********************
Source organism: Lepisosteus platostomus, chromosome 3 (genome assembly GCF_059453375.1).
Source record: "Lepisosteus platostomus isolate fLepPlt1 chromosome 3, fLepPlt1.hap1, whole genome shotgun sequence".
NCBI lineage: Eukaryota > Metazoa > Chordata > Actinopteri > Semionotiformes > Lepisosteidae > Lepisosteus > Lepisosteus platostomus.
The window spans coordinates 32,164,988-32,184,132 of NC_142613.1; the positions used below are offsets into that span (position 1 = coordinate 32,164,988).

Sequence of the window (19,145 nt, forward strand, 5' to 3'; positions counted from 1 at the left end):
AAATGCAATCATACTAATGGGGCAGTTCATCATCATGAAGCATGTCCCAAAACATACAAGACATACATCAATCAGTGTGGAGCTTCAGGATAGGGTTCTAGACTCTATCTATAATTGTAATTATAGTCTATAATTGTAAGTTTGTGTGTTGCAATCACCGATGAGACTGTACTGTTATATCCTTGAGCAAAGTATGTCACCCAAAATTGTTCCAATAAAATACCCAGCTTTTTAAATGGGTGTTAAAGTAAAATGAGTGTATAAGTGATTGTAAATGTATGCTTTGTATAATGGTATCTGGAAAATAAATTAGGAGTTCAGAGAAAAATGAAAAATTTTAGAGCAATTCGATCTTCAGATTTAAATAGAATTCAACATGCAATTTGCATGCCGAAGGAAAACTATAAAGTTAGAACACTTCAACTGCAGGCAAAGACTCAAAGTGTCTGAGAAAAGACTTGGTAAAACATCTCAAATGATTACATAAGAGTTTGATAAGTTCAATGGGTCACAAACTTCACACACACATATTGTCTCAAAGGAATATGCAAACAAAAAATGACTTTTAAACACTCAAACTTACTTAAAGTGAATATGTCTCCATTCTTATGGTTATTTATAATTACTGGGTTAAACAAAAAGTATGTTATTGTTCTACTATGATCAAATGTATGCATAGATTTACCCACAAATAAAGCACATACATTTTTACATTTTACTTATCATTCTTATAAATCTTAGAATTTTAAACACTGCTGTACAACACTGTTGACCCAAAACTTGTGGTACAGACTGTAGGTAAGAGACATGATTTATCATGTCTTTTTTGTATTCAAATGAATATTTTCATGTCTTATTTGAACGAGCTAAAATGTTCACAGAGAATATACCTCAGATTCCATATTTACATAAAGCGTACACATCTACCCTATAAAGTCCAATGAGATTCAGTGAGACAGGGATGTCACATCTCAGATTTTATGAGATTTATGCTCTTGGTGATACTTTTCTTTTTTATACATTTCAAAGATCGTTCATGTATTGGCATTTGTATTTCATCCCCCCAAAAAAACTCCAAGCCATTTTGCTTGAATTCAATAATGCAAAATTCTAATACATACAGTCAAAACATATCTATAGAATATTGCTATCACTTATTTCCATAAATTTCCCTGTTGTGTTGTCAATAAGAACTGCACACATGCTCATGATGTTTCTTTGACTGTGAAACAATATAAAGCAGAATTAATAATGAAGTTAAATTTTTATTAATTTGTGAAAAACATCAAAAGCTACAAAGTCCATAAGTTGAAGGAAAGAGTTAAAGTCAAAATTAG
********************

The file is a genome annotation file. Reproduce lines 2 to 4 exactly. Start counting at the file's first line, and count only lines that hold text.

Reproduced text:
Source record: "Lepisosteus platostomus isolate fLepPlt1 chromosome 3, fLepPlt1.hap1, whole genome shotgun sequence".
NCBI lineage: Eukaryota > Metazoa > Chordata > Actinopteri > Semionotiformes > Lepisosteidae > Lepisosteus > Lepisosteus platostomus.
The window spans coordinates 32,164,988-32,184,132 of NC_142613.1; the positions used below are offsets into that span (position 1 = coordinate 32,164,988).